We all have different ideas of how to achieve total bliss. For some it’s in the company of loved ones, for others it’s following their passions — but is there more to it when it comes to the bigger picture of happiness?
It turns out there are a lot of factors that can affect whether you’re sporting a sunny disposition. Ranging from mindful presence to the scents in the air, you may not even know these influencers could be contributing to your overall life satisfaction. In honor of the International Day of Happiness, below are 27 scientifically-backed facts that you need to know about getting to your happy place.
It’s a choice.
As Aristotle once said, “Happiness depends upon ourselves.” Perhaps the most simple way we can find bliss is to accept that it’s completely up to us.
As much as 40 percent of our happiness levels are within our control, according to some happiness researchers. In order to turn happiness into something you create, adopt small habits — such as lingering on positive moments and forcing yourself to smile — and you’ll start to feel joy on your own.
The weather can influence happy feelings.
If you live in temperate climate, there’s a chance you may be a more cheerful individual. Some research has discovered that there is a correlation between milder summers and winters and happiness. And just as mild climates can boost your mood, harsher climates can have a negative effect. During the winter months, many suffer from Seasonal Affective Disorder, mainly due to the lack of light that comes with the season.
Happiness has a fragrance.
If you’re looking to feel more cheerful, it may be time to stop and smell the roses — literally. Researchers at the University of Florida found that the flower’s smell has a positive influence on your emotions. Studies have also found that certain perfumes can have a prosocial effect and make people more altruistic.
Music can elevate your happiness.
Upbeat music = upbeat mindset? According to a study published in the Journal of Positive Psychology, those who listened to rousing music were better able to put themselves in a positive mood.
Happiness grows when you’re older.
It may be time to forget everything you thought you knew about happiness and youth. Results from a 2013 Harris Poll revealed that life satisfaction is higher for older adults than young adults. Nearly 50 percent of Americans over the age of 65 are very happy, compared to just 31 percent of those ages 18-24.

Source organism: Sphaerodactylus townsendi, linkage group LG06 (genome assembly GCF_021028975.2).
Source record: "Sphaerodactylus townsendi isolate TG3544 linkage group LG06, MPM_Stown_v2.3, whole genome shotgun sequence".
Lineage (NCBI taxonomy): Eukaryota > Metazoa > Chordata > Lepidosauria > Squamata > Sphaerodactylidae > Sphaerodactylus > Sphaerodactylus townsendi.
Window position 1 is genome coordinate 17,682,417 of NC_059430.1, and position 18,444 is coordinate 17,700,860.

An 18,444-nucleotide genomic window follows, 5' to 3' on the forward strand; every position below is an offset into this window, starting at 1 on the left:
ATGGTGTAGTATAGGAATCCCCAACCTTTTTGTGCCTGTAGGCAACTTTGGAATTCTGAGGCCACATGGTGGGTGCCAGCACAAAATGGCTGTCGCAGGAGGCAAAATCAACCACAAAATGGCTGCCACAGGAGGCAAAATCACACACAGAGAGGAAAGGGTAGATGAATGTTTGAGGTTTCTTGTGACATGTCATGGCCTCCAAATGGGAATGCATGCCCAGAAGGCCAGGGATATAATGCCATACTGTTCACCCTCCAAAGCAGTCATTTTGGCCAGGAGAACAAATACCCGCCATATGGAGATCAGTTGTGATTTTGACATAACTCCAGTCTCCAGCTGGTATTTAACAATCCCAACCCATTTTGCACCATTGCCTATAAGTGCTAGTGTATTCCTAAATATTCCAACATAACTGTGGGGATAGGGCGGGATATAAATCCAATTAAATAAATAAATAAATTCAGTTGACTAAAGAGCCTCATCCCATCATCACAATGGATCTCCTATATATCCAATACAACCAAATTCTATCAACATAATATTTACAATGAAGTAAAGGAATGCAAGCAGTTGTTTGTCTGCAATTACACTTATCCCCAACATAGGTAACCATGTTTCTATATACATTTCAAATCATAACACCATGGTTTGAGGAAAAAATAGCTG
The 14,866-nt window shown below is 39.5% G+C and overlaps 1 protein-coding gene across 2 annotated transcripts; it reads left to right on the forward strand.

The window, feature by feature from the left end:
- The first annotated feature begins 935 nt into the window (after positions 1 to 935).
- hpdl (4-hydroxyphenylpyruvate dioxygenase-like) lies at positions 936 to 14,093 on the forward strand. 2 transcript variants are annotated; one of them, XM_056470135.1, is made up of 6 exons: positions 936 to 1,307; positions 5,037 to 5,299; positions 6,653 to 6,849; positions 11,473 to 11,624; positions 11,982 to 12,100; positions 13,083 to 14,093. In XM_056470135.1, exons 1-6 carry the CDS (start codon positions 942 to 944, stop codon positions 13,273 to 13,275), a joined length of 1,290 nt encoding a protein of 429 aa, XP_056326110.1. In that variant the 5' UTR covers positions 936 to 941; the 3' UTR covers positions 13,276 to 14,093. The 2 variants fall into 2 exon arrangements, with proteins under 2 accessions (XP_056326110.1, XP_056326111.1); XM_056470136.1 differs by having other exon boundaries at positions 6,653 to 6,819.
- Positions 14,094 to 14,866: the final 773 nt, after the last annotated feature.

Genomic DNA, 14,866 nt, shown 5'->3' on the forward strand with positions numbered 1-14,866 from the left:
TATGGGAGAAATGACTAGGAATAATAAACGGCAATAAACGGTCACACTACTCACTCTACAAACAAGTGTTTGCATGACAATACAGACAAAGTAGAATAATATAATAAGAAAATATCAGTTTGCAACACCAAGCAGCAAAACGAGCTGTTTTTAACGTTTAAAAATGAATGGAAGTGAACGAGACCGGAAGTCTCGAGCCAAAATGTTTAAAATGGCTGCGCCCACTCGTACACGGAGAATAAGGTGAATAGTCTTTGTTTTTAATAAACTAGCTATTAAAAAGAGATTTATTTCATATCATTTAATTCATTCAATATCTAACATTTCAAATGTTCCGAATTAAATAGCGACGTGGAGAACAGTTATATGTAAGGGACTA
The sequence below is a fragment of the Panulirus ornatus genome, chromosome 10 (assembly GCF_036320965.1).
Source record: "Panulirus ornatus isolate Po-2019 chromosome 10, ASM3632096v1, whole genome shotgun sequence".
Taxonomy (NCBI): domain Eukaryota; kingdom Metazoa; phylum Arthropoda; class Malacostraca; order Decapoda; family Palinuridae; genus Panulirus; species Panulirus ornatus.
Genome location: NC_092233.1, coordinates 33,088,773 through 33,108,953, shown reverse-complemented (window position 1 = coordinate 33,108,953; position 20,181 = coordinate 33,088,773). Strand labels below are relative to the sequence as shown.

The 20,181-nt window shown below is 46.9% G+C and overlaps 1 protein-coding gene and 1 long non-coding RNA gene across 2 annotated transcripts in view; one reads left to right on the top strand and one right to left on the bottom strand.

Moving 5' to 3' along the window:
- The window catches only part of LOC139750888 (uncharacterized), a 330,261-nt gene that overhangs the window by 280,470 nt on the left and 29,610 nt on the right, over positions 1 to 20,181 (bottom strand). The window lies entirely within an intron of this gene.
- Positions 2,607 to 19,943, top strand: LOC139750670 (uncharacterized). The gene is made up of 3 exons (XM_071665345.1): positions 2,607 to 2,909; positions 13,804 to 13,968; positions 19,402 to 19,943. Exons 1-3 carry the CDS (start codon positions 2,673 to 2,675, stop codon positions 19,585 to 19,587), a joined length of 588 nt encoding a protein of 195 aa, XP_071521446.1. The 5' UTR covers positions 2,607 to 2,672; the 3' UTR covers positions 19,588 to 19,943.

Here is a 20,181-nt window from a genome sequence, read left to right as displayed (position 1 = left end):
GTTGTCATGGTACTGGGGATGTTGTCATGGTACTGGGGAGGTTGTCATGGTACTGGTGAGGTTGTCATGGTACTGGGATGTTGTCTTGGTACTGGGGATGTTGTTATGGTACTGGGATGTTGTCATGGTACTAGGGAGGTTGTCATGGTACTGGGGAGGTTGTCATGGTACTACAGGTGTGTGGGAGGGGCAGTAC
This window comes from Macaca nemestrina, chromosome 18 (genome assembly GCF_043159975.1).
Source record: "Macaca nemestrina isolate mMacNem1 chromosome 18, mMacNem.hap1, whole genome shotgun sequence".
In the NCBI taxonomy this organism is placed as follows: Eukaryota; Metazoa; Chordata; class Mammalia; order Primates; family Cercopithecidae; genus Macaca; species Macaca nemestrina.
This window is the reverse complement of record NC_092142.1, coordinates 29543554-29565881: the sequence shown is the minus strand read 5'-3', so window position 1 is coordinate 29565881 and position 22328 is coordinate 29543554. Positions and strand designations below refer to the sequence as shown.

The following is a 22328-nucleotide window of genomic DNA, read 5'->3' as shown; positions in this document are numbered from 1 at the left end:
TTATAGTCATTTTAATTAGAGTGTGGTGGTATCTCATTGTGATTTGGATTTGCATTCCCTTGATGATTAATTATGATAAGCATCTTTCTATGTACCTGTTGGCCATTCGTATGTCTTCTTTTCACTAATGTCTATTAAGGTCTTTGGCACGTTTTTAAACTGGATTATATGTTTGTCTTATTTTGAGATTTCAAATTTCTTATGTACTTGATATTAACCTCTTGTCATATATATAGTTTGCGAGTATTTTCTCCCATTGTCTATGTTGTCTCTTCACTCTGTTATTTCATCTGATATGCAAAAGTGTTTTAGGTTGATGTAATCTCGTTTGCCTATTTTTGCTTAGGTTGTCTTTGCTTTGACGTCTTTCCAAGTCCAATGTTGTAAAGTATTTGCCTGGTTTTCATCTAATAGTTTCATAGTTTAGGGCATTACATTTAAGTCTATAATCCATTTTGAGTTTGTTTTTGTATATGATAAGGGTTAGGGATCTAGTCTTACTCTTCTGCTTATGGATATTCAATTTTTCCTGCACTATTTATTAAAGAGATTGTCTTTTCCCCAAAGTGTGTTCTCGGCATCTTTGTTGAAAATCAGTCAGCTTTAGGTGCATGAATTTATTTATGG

Giving to others can give you a happiness boost.
Whether it’s through helping charity or just a small act of kindness, altruism makes us feel good. One study even found that the happiness gleaned from volunteering can increase your longevity.
Joy is contagious.
Connecting yourself to happy people will make you happier too, according to a study published in the British Medical Journal. The research uncovered that if a close friend is happy, it increases the likelihood that you’ll feel happier by 15 percent. Even being near people who you don’t know very well — or “third-degree friends” — will increase your chance for joy by 6 percent.
Getting a little nostalgic can help you look on the bright side.
Reflecting fondly on the past can make you look forward to the future, according to a Personality and Psychology Bulletin study. Researchers discovered that past memories help maintain feelings of self-worth and promote optimism for what’s to come. Allowing yourself to feel nostalgic will also help you to feel less lonely. Sounds like a good excuse to flip through those old photo albums!
Happy people prefer deeper conversations.
Exuberant human beings are social butterflies — but only if you forgo the trivial small talk. Researchers at the University of Arizona discovered that a spike in happiness occurred during social interactions when people were engaged in more substantive conversations.
Quick thinking is associated with positive feelings.
If you have a quick wit or pride yourself on being a fast reader, you may also have a more positive mood. A study published in Psychological Science discovered that happiness was more commonly associated with faster cognitive thoughts.
Job satisfaction can impact your happiness.